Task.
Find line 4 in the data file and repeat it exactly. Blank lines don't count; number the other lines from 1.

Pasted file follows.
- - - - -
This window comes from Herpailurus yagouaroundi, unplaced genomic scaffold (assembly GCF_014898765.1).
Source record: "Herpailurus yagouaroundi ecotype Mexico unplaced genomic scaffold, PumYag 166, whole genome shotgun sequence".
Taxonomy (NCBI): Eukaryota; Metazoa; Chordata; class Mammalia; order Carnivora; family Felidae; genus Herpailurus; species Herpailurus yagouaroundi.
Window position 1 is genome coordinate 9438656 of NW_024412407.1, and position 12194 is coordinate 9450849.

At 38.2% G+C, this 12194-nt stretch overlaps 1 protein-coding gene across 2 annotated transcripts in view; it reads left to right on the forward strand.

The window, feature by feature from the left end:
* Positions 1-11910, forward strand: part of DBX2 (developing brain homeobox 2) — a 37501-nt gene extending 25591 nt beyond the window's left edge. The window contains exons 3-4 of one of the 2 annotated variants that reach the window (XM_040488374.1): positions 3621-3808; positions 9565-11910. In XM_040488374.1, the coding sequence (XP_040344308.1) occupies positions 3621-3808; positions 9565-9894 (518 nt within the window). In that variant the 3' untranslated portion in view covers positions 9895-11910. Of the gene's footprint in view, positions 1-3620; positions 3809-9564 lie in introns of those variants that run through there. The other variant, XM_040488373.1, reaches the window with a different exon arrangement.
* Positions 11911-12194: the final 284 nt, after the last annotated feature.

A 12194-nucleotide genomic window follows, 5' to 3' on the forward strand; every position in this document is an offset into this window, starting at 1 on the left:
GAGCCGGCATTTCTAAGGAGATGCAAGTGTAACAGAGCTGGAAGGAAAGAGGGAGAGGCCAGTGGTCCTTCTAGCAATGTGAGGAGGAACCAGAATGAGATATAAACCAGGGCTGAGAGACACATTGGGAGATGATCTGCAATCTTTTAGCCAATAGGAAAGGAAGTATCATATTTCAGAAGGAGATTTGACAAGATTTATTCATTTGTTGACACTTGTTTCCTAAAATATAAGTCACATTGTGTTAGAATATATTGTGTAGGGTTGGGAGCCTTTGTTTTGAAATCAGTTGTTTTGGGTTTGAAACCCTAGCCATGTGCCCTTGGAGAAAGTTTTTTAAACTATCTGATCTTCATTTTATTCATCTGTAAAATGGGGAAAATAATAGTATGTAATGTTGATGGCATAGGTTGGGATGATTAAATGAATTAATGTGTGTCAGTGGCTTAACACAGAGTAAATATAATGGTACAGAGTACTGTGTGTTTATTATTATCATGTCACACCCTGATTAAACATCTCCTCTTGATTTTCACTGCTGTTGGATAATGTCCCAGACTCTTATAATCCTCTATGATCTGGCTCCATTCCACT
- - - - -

Window position 1 is genome coordinate 9438656 of NW_024412407.1, and position 12194 is coordinate 9450849.